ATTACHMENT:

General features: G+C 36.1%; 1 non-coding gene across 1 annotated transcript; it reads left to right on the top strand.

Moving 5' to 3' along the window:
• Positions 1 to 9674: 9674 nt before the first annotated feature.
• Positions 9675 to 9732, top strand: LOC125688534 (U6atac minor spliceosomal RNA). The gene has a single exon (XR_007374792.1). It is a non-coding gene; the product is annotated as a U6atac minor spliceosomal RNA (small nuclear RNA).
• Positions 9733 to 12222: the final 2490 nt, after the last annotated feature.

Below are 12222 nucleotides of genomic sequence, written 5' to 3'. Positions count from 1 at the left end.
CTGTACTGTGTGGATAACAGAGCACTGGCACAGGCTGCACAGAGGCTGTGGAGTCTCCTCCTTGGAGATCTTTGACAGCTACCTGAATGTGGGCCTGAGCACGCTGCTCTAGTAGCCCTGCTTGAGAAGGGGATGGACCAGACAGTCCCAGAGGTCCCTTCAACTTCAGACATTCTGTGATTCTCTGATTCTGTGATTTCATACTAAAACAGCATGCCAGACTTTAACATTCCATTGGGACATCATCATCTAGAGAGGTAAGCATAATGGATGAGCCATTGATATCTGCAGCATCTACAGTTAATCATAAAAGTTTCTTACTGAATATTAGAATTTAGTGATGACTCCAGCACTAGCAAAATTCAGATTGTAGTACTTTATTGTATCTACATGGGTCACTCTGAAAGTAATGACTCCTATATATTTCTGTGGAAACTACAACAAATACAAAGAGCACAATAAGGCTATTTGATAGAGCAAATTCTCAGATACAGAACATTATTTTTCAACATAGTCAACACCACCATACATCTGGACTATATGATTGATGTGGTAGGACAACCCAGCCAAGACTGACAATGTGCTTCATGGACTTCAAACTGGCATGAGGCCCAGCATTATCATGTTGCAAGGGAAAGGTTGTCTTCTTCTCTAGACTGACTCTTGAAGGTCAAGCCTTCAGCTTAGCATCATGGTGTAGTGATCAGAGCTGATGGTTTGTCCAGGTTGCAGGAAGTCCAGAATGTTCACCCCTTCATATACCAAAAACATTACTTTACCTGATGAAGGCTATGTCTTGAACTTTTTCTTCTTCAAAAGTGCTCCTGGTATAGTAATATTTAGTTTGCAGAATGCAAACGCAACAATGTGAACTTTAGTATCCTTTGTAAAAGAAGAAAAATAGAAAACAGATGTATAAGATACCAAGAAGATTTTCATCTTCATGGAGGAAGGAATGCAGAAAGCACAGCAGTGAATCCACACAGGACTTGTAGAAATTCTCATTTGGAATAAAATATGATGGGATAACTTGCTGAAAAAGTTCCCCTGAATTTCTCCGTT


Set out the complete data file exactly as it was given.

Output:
General features: G+C 36.1%; 1 non-coding gene across 1 annotated transcript; it reads left to right on the top strand.

Moving 5' to 3' along the window:
• Positions 1 to 9674: 9674 nt before the first annotated feature.
• Positions 9675 to 9732, top strand: LOC125688534 (U6atac minor spliceosomal RNA). The gene has a single exon (XR_007374792.1). It is a non-coding gene; the product is annotated as a U6atac minor spliceosomal RNA (small nuclear RNA).
• Positions 9733 to 12222: the final 2490 nt, after the last annotated feature.

Below are 12222 nucleotides of genomic sequence, written 5' to 3'. Positions count from 1 at the left end.
CTGTACTGTGTGGATAACAGAGCACTGGCACAGGCTGCACAGAGGCTGTGGAGTCTCCTCCTTGGAGATCTTTGACAGCTACCTGAATGTGGGCCTGAGCACGCTGCTCTAGTAGCCCTGCTTGAGAAGGGGATGGACCAGACAGTCCCAGAGGTCCCTTCAACTTCAGACATTCTGTGATTCTCTGATTCTGTGATTTCATACTAAAACAGCATGCCAGACTTTAACATTCCATTGGGACATCATCATCTAGAGAGGTAAGCATAATGGATGAGCCATTGATATCTGCAGCATCTACAGTTAATCATAAAAGTTTCTTACTGAATATTAGAATTTAGTGATGACTCCAGCACTAGCAAAATTCAGATTGTAGTACTTTATTGTATCTACATGGGTCACTCTGAAAGTAATGACTCCTATATATTTCTGTGGAAACTACAACAAATACAAAGAGCACAATAAGGCTATTTGATAGAGCAAATTCTCAGATACAGAACATTATTTTTCAACATAGTCAACACCACCATACATCTGGACTATATGATTGATGTGGTAGGACAACCCAGCCAAGACTGACAATGTGCTTCATGGACTTCAAACTGGCATGAGGCCCAGCATTATCATGTTGCAAGGGAAAGGTTGTCTTCTTCTCTAGACTGACTCTTGAAGGTCAAGCCTTCAGCTTAGCATCATGGTGTAGTGATCAGAGCTGATGGTTTGTCCAGGTTGCAGGAAGTCCAGAATGTTCACCCCTTCATATACCAAAAACATTACTTTACCTGATGAAGGCTATGTCTTGAACTTTTTCTTCTTCAAAAGTGCTCCTGGTATAGTAATATTTAGTTTGCAGAATGCAAACGCAACAATGTGAACTTTAGTATCCTTTGTAAAAGAAGAAAAATAGAAAACAGATGTATAAGATACCAAGAAGATTTTCATCTTCATGGAGGAAGGAATGCAGAAAGCACAGCAGTGAATCCACACAGGACTTGTAGAAATTCTCATTTGGAATAAAATATGATGGGATAACTTGCTGAAAAAGTTCCCCTGAATTTCTCCGTT